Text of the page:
Prisoners serving life could play a vital role in the prison community because they are a long-term fixture and could use their influence on inmates serving shorter sentences. *File photo by Ras Mykkal
Prisoners serving life could play a vital role in the prison community because they are a long-term fixture and could use their influence on inmates serving shorter sentences. *File photo by Ras Mykkal

WEDNESDAY, MAR. 28: Life behind bars is a daunting prospect — but staff at Westgate prison are running a programme to help long-term inmates develop a sense of purpose.

Forensic psychologist Dr Gregory Kerry, who pioneered the scheme, said: “We want to help put meaning into their lives during a life sentence and assist them connecting up with the community.”

Dr Kerry, a Canadian expert who has worked at Westgate for two years, added the programme had been running for around a year.

He said lifers had already volunteered to help the Bermuda Autism Society, who will mark Autism Awareness Month in April.

He added that lifers had identified a list of charities they would like to help and will make the ribbons to be sold to help fund work on the condition.

Dr Kerry said: “It’s basically a voluntary programme to do a variety of things, but primarily to put meaning into the lives of men who are serving life sentences.”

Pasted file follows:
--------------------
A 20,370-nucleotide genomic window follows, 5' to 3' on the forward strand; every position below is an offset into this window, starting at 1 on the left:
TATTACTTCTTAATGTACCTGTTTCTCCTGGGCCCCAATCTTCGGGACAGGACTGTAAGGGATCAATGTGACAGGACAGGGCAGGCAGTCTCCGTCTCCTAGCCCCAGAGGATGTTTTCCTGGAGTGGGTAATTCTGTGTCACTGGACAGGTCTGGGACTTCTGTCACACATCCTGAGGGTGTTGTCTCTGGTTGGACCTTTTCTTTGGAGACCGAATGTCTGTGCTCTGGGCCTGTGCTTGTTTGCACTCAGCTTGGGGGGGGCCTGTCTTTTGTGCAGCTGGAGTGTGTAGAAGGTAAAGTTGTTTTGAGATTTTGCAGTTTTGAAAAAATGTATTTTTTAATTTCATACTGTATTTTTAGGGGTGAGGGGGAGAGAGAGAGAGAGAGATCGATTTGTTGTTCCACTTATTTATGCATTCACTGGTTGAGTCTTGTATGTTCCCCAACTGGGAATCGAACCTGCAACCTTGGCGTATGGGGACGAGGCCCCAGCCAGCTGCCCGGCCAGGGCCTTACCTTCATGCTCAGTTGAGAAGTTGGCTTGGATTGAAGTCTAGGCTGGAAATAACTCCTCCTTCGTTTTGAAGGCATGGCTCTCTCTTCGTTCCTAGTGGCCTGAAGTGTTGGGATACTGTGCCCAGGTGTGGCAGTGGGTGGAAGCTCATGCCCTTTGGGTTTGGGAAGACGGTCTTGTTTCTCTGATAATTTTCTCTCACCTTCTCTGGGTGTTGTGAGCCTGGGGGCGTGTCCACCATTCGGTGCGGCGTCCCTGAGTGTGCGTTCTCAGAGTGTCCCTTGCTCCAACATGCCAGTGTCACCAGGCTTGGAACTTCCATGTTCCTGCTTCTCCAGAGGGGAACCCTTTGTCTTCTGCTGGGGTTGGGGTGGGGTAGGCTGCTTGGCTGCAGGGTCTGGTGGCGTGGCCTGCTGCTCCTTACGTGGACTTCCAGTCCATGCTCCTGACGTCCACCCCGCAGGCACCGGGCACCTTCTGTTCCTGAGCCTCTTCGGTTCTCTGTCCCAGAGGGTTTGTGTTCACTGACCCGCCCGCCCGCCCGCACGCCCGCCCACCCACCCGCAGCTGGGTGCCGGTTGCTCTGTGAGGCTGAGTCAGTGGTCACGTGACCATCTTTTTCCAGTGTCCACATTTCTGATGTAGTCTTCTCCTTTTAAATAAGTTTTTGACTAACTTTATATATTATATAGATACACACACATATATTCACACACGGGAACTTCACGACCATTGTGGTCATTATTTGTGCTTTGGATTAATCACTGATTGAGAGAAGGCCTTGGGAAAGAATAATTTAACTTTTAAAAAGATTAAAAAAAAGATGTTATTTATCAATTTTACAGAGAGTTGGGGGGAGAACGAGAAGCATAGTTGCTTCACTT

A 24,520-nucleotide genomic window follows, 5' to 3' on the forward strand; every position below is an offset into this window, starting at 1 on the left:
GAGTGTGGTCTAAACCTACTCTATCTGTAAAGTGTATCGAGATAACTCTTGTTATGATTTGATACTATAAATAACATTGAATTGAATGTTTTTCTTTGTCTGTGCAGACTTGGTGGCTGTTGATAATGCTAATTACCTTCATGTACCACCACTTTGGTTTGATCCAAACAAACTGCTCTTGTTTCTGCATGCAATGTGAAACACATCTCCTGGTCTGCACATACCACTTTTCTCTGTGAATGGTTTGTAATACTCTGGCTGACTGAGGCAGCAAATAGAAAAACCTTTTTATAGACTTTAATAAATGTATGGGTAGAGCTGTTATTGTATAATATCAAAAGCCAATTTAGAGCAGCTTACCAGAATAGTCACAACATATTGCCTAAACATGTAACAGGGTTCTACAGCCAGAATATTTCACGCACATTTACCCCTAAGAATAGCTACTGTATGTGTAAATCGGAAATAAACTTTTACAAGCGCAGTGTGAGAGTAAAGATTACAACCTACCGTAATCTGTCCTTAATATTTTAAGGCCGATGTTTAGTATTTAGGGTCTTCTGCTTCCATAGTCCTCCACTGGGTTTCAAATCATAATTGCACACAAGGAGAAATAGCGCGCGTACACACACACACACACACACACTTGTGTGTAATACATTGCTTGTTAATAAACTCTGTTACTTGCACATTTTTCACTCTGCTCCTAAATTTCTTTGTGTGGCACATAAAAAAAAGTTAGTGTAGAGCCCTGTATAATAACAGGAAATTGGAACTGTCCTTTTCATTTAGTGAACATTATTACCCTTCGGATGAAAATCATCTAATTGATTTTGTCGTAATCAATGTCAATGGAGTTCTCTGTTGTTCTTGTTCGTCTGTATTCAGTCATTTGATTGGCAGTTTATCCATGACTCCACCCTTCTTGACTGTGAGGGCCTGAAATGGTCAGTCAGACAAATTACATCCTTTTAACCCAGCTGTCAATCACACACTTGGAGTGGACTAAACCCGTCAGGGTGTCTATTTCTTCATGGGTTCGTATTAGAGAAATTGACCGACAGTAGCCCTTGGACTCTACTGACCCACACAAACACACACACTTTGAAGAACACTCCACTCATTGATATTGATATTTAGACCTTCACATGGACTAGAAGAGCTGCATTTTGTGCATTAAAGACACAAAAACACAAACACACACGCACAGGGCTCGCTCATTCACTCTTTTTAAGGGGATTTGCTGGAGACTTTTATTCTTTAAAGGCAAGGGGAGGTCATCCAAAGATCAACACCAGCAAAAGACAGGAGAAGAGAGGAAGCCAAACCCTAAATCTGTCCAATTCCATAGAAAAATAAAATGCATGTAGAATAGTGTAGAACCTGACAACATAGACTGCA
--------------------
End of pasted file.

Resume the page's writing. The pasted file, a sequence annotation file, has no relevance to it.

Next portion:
Dr Kerry was speaking as Prisons Commissioner Edward Lamb today (Wednesday) kicked off the seventh Community Regeneration Fair, which aims to connect prisoners approaching the end of their terms with helping agencies and potential employers.

“Life sentences are getting longer in Bermuda and the question is what do you do with these men.

“The idea is to give men serving a life sentence the autonomy to run these programmes themselves — it’s voluntary and for the most part run by them.”

Dr Kerry said around 10 lifers at the prison, all of whom have served considerable time on their sentences, met twice a week, once on their own and once with staff, to discuss ways to help themselves by helping people on the outside.

He added that prisoners serving life could also play a vital role in the prison community because they were a long-term fixture and could use their influence on inmates serving shorter sentences.

Dr Kerry said: “They can be a positive force within the prison — hopefully, they will help to control some of the problems.

“In a nutshell, this is their home and one of the things they resent is people coming in and creating a ruckus which creates changes in policies and procedures.

“The person who caused the problems will get out and the lifer will be left to deal with the problems that they have caused for them.”